NJEA President Barbara Keshishian testified to the Senate Budget and Appropriations Committee in support of S-1455, a tenure reform bill sponsored by Sen. Teresa Ruiz. The bill, which has been significantly revised from a version NJEA opposed earlier this year, accomplishes many of the objectives set out in NJEA’s own tenure reform proposal.
“Like the Assembly proposal, this bill accomplishes a number of important objectives,” Keshishian testified. “It lengthens the time to acquire tenure from three years to four years, and it requires better mentoring and evaluation in the first year to strengthen the induction process. Before granting tenure to anyone, a district must ensure that that person is functioning at a high level.”
Keshishian noted that while the bill raises the bar for obtaining tenure, it retains strong due process protections for those who earn it. “No tenured teacher should be fired on a whim, as the result of a personality conflict with an administrator, or for political or other inappropriate reasons. This bill ensures that before any tenured teacher is fired, he or she has the right to a hearing before a highly qualified and neutral third party arbitrator.”
Keshishian also noted the bill, as amended, preserves seniority rights for teachers. It also eliminates a provision, misleadingly called “mutual consent,” that would have undermined due process and would create situations where effective teachers could be fired without just cause.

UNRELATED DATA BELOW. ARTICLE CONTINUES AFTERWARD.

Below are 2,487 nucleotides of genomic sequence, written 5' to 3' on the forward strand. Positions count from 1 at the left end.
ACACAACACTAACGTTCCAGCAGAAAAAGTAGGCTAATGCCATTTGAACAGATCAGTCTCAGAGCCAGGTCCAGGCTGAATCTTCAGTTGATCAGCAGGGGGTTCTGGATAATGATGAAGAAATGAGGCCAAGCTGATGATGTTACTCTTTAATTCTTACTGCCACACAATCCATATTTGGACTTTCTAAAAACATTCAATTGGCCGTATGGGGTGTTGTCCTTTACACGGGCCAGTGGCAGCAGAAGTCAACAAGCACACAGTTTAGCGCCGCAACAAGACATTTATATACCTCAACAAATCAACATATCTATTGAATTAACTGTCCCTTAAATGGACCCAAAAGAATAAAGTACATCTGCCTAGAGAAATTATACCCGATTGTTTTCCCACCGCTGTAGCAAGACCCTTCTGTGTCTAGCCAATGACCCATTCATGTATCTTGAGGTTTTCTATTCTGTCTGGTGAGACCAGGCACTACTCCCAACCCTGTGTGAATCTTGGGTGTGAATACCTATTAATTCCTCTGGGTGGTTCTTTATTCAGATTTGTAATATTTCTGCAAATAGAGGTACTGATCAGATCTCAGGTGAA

S-1455 passed out of the committee unanimously. It joins A-3060, another tenure reform bill sponsored by Assemblyman Patrick Diegnan and supported by NJEA last week. It now falls to leaders in the Assembly and Senate to craft a single approach to tenure reform.
“We are pleased that we were able to work with Senator Ruiz and Assemblyman Diegnan to ensure their bill reflect NJEA’s guiding principles for tenure reform,” stated Keshishian. “We will continue to work with them on finalizing the details, but these bills have come a long way.”
The bills are moving quickly, and it is possible that both houses will vote on a final version before the end of the month. NJEA will advise members of developments with tenure reform legislation as they emerge.